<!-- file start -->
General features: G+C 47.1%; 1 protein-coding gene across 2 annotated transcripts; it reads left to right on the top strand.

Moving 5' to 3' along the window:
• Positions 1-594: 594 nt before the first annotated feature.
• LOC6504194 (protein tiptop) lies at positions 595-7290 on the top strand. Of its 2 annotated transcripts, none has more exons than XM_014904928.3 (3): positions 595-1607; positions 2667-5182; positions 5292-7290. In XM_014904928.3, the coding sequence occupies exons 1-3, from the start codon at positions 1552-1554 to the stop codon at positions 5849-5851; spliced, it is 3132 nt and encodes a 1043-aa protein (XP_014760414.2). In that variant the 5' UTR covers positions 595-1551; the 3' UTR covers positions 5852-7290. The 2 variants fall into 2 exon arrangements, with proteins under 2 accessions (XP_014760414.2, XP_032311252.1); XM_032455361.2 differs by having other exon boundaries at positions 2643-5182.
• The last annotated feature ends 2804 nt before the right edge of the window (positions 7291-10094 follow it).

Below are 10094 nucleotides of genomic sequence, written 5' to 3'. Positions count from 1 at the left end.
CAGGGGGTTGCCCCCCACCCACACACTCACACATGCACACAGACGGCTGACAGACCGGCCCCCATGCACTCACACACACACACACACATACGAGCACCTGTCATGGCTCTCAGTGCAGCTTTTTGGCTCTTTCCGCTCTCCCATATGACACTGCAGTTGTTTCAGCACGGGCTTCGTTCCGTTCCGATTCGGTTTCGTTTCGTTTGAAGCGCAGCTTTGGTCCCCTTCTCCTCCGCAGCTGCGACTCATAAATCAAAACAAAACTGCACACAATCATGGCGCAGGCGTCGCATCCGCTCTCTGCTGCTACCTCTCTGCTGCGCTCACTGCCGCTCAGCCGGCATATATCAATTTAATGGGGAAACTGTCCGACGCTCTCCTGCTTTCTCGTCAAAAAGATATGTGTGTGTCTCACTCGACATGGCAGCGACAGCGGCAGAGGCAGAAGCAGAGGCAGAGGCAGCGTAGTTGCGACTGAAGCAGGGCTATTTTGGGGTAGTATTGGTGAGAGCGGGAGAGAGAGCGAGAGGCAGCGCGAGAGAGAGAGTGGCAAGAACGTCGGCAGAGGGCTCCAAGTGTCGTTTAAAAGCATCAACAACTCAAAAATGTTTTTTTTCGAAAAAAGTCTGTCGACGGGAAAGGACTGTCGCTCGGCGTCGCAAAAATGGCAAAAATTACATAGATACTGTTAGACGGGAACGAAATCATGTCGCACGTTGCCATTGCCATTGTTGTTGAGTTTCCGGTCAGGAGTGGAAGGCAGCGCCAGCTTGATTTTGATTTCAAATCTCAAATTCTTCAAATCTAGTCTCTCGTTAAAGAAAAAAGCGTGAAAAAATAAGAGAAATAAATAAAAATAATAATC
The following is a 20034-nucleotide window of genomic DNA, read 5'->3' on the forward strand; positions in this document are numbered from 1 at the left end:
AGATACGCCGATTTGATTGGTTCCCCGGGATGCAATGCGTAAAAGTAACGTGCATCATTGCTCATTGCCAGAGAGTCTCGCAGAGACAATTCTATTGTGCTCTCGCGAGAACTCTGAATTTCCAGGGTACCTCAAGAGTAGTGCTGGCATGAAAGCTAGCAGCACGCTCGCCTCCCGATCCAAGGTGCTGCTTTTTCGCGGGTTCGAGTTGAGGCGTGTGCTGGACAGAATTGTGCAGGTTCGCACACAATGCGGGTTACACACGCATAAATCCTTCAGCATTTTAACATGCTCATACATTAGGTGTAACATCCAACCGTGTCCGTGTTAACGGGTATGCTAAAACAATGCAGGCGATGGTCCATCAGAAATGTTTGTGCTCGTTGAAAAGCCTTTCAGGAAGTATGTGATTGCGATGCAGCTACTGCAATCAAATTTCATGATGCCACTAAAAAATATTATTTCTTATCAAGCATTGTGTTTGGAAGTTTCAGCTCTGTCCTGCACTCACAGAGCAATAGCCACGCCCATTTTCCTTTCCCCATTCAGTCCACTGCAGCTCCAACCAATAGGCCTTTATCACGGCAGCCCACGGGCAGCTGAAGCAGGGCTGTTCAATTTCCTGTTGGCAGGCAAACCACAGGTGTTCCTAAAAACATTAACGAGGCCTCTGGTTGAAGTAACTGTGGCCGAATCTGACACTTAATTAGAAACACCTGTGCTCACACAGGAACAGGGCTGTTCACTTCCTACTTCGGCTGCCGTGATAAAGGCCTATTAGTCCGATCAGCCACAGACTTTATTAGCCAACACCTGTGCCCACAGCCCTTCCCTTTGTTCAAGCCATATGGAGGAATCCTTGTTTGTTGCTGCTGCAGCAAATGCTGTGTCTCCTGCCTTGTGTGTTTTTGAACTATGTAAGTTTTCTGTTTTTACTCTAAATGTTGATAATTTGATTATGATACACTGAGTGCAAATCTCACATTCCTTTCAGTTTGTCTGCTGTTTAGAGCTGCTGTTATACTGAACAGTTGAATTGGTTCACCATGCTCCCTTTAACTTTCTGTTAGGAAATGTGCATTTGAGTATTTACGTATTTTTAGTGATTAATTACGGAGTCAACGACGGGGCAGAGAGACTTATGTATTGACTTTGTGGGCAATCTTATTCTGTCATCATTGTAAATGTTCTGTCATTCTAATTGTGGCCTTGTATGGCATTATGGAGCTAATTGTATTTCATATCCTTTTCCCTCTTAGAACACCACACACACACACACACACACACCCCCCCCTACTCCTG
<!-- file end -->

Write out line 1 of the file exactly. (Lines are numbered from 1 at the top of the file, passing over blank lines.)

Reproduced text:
General features: G+C 47.1%; 1 protein-coding gene across 2 annotated transcripts; it reads left to right on the top strand.